Title: The Five Stages of Andrew Brawley
Author: Shaun David Hutchinson
Publisher: Simon Pulse/Simon & Schuster
Length: 320 Pages
Category: Young Adult
At a Glance: This is such a lovely novel, exceedingly recommendable, and it made me an instant fan of its author.
Reviewed By: Lisa
Blurb: A heartbreaking yet uplifting story about a boy who has lost everything but finds new hope drawing in the shadows of a hospital. Features a thirty-two-page graphic novel.
Andrew Brawley was supposed to die that night, just like the rest of his family.
Now he lives in the hospital, serving food in the cafeteria, hanging out with the nurses, sleeping in a forgotten supply closet. Drew blends in to near invisibility, hiding from his past, his guilt, and those who are trying to find him. His only solace is in the world of the superhero he’s created—Patient F.
Then, one night, Rusty is wheeled into the ER, half his body burned by hateful classmates. Rusty’s agony is like a beacon for Drew, pulling them together through all their pain and grief. In Rusty, Drew sees hope, happiness, and a future for both of them. A future outside of the hospital, and away from their painful pasts.
But to save Rusty, Drew will have to confront death, and life might get worse before it gets better. And by telling the truth about who he really is, Drew risks any chance of a future…for both of them.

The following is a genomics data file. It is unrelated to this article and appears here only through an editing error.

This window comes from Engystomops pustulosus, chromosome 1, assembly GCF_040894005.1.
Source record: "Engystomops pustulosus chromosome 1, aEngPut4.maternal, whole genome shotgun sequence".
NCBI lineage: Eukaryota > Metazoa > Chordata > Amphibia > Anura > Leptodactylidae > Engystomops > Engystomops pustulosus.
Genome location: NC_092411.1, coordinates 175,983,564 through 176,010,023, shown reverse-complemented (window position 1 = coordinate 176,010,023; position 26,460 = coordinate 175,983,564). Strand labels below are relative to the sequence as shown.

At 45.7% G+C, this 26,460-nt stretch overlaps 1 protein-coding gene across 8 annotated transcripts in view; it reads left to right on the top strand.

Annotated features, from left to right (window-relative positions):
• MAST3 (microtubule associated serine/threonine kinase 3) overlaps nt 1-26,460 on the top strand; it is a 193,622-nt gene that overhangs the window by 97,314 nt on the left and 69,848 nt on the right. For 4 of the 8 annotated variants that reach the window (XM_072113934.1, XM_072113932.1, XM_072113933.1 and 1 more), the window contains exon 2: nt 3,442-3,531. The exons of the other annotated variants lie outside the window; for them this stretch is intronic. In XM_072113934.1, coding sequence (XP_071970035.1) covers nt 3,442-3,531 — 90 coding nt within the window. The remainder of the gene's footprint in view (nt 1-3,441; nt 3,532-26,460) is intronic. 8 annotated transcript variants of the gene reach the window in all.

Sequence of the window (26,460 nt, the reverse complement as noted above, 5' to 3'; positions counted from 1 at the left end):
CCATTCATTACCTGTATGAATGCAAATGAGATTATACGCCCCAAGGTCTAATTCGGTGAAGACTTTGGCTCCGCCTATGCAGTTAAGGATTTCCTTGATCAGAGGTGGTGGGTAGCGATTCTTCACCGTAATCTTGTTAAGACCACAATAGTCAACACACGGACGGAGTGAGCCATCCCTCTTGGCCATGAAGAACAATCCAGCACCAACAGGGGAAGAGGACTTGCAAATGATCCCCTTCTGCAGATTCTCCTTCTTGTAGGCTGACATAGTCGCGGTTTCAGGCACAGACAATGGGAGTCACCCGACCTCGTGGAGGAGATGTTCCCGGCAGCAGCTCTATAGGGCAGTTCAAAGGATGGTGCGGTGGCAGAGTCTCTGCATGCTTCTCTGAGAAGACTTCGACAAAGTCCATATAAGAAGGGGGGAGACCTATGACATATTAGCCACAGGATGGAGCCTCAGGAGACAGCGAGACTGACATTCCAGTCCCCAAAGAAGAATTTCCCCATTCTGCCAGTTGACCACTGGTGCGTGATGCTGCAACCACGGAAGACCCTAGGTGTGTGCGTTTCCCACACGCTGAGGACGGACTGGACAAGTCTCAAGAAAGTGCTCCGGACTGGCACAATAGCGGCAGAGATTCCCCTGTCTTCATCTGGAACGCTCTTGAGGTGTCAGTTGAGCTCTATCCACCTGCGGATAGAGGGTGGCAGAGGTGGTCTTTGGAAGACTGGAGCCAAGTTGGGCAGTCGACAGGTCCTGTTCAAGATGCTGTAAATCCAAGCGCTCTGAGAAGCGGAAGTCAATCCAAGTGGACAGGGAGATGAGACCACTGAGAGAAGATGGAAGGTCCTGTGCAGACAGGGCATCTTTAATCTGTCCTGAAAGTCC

Review: I bought this book back in May and have only just gotten around to reading it. You know how it goes: you hoard books with the intent of reading all of them…someday. Well, that day was today, finally. Or, a few days ago now, to be more specific. You also know how it goes when you feel like you’re probably the last person on earth to read a book, so what’s the point of telling everyone how much you loved it if they already know how fantastic it is? The only answer I have for that is, sometimes you love a book so much that if you don’t tell someone else how much you loved it, then that love dies with you. And that’s not the point of reading, is it? Keeping that love to yourself?
Simply put, Andrew Brawley is grief. See what the author did there? The five stages of grief—denial and isolation, anger, bargaining, depression, acceptance—are the five stages of Andrew, and the author allows the reader to go through each of these stages with the boy whose home is in a room in the unfinished wing of a hospital. Andrew’s parents and sister died in that hospital, you see, and survivor’s guilt, along with his grief, imprisons Drew within its walls because it’s the one place where his family—or, at least the residual essence of his family—still exist. “Andrew, Drew, Andy. Whatever.” We know from the moment that Drew introduces himself in this way that he’s disassociated with his identity in some respects; then, Shaun David Hutchinson spends the rest of the book showing us how, all while Drew is building a new family of sorts within the walls and hallways of the hospital.